The analysis of CMD units' railroad transfer to the border by us and other researchers showed that they are unloading at Maslovka and Tresvyatskaya railway stations close to the city of Voronezh. While Tresvyatskaya station is relatively remote, Maslovka is almost within Voronezh city limits, which is why several videos posted online were filmed near the latter station. One example is a TikTok video filmed by a Voronezh local that shows military low loader trailers carrying a TOS heavy flamethrower and BMP infantry fighting vehicles. It also shows a large vehicle ground directly at Maslovka railway station. The trailers' number plates have various two-digit codes denoting a military district, such as 50 (Western military district that includes Voronezh), 87 and 76 (the codes of Siberian and Volga-Ural military districts respectively, that were merged into the Central Military District in 2010). We used Google Streetview to confirm that the video was indeed filmed in the vicinity of Maslovka railway station, the low loader convoy moving south.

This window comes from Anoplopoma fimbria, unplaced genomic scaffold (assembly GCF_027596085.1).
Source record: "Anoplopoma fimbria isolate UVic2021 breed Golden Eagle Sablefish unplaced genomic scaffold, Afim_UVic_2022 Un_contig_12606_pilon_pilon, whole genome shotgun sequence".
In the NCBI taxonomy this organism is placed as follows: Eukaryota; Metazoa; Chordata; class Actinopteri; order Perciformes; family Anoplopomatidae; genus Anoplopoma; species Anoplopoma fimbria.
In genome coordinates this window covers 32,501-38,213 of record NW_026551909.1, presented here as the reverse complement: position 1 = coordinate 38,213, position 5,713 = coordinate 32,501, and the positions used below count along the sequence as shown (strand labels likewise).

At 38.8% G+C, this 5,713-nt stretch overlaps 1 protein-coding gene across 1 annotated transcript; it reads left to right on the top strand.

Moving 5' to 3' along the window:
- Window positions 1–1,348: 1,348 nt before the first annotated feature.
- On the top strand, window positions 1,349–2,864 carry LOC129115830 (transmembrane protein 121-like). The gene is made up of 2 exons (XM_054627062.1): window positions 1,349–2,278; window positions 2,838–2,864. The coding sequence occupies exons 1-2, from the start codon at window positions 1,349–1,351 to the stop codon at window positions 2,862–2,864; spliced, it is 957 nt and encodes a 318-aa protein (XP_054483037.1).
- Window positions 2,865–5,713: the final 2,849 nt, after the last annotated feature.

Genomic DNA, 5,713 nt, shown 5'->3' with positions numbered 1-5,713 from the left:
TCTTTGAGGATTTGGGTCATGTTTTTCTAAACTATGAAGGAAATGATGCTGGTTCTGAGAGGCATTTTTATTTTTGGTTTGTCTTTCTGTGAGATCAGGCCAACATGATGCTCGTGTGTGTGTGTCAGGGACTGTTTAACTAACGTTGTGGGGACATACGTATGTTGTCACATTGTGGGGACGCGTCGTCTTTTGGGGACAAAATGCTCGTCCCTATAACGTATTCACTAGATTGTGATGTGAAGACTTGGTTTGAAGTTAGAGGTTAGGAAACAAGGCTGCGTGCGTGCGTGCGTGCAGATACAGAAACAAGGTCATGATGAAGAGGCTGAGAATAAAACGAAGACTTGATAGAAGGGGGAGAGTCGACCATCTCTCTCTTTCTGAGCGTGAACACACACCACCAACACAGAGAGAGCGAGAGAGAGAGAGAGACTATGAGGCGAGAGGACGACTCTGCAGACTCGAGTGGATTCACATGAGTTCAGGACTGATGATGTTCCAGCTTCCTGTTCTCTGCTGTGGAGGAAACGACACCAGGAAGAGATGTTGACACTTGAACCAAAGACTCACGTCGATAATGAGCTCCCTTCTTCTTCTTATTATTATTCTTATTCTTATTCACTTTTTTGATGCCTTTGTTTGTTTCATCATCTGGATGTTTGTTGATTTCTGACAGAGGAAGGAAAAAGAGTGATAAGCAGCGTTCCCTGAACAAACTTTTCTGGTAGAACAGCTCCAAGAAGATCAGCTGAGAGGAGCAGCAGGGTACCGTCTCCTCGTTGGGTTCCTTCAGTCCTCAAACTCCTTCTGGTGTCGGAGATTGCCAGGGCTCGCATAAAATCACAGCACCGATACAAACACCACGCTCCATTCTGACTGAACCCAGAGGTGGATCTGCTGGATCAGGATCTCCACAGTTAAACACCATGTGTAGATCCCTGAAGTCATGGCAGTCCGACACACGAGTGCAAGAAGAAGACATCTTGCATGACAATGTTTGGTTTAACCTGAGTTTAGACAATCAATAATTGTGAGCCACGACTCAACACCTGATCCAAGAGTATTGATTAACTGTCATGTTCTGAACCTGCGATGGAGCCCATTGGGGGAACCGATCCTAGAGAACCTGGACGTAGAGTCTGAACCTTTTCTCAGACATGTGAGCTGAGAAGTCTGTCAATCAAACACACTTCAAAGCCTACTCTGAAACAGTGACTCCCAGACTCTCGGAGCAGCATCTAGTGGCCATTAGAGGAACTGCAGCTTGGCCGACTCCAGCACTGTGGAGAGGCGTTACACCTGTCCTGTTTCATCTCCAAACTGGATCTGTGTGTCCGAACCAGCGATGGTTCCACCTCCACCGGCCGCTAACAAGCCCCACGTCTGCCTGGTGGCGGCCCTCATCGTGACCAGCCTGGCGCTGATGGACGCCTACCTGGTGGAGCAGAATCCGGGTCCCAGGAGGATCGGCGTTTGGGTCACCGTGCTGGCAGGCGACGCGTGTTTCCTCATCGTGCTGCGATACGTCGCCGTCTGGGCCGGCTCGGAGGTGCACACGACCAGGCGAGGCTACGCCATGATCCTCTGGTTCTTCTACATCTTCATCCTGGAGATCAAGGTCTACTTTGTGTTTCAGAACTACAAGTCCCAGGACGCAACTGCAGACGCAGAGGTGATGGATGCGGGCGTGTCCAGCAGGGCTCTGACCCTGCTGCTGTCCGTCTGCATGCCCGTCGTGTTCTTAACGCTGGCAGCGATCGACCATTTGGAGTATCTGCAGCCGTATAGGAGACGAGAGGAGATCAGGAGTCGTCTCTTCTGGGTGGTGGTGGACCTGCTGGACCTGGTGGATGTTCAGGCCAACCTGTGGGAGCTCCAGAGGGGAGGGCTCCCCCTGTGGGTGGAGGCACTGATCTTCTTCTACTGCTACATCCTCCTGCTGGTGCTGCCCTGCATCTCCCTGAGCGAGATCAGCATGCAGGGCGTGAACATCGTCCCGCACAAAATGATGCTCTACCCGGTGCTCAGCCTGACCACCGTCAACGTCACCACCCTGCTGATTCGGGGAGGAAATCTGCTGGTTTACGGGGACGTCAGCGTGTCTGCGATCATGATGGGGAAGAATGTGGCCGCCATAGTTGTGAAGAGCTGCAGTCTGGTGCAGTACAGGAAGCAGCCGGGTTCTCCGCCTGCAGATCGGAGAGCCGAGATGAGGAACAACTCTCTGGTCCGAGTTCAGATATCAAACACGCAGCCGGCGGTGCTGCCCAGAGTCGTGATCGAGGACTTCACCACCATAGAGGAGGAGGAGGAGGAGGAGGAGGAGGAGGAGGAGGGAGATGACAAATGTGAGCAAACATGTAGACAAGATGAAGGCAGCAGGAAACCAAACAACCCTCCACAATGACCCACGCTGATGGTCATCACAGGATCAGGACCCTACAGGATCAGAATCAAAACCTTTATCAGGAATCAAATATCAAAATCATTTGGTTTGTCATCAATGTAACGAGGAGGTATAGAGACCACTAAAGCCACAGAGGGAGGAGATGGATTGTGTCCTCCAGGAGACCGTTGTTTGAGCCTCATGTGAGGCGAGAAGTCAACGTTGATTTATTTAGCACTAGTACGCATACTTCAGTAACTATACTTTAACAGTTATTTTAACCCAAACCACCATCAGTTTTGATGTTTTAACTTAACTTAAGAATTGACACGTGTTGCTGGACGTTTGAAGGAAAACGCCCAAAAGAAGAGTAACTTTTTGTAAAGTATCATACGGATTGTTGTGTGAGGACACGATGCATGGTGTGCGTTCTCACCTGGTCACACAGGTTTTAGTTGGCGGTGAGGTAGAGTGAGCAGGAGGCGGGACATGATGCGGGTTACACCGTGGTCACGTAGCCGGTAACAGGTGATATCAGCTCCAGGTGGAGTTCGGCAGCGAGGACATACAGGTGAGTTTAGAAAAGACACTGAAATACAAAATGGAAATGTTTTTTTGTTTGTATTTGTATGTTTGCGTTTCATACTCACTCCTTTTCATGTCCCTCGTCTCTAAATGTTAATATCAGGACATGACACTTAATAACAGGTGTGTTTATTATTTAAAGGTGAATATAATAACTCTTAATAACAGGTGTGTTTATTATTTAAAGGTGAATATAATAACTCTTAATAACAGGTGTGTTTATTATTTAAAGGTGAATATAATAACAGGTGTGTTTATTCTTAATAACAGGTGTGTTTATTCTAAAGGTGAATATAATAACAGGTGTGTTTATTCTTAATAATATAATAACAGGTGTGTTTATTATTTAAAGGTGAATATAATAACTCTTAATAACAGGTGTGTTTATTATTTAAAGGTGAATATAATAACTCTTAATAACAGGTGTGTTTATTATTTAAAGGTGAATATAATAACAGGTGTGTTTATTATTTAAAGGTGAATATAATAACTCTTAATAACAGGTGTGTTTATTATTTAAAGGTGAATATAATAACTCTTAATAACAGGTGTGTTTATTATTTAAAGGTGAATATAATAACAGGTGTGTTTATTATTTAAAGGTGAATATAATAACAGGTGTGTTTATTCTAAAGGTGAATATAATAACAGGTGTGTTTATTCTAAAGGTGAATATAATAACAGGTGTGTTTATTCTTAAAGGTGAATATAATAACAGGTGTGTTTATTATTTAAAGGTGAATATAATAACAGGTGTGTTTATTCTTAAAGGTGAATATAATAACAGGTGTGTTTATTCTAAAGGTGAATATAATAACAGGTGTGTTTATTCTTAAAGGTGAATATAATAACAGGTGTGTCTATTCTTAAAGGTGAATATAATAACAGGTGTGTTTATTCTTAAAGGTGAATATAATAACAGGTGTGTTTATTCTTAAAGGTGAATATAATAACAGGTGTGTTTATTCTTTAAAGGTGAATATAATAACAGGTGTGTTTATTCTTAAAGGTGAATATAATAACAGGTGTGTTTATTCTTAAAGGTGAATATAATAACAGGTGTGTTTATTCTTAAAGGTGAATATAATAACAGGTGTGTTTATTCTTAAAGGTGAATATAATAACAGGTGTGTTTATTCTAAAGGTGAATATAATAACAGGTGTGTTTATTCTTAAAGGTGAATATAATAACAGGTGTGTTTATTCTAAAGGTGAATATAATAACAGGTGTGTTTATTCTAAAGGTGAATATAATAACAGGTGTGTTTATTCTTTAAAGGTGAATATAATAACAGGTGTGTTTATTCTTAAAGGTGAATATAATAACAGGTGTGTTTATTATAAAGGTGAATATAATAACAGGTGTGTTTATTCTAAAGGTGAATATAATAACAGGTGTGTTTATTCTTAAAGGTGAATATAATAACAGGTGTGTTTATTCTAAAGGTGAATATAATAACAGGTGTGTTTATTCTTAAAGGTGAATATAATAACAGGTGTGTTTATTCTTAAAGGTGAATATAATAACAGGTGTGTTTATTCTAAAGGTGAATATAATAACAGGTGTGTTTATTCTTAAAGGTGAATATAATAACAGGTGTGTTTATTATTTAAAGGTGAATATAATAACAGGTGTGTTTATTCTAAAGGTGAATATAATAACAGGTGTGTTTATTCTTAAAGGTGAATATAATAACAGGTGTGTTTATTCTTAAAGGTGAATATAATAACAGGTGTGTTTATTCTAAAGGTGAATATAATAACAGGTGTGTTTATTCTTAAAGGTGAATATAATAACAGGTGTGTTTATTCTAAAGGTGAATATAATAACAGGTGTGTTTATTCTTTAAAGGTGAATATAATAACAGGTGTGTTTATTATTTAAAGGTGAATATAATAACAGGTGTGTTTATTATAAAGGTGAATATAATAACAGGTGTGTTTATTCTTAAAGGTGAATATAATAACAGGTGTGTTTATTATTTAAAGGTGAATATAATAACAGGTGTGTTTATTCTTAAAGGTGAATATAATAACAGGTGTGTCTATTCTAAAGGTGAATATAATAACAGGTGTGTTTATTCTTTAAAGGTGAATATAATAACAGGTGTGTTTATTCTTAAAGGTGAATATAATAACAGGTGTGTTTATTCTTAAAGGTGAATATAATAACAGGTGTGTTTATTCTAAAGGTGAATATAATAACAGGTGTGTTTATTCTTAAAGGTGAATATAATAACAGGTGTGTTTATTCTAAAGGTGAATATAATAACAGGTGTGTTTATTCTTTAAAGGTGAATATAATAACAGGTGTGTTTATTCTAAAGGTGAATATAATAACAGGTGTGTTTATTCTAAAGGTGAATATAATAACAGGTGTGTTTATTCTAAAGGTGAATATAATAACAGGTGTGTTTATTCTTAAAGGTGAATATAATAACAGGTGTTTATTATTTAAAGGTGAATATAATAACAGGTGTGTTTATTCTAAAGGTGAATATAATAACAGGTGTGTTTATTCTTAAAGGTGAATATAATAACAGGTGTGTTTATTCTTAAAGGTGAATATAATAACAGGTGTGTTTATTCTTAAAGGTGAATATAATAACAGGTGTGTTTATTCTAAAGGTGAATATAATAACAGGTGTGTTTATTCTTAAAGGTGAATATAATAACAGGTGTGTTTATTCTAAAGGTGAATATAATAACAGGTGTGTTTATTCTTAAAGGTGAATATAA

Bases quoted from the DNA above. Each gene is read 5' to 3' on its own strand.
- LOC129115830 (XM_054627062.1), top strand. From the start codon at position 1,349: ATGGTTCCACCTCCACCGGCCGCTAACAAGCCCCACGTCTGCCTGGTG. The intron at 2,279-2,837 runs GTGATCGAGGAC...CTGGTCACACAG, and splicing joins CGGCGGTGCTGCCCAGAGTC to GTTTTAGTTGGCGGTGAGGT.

While we haven't seen any videos from Tresvyatskaya station itself, we and out colleagues have found several videos and photographs filmed near that station. A tiktok showing a similar convoy of BMP-carrying trailers was filmed to the southwest of Tresvyatskaya, the convoy driving towards Novaya Usman' village. Similar convoys were filmed and photographed in Novaya Usman' itself (the last photo, showing a T-72B3 tank, was filmed around a recently erected monument to Novaya Usman's founder Boris Sobakin).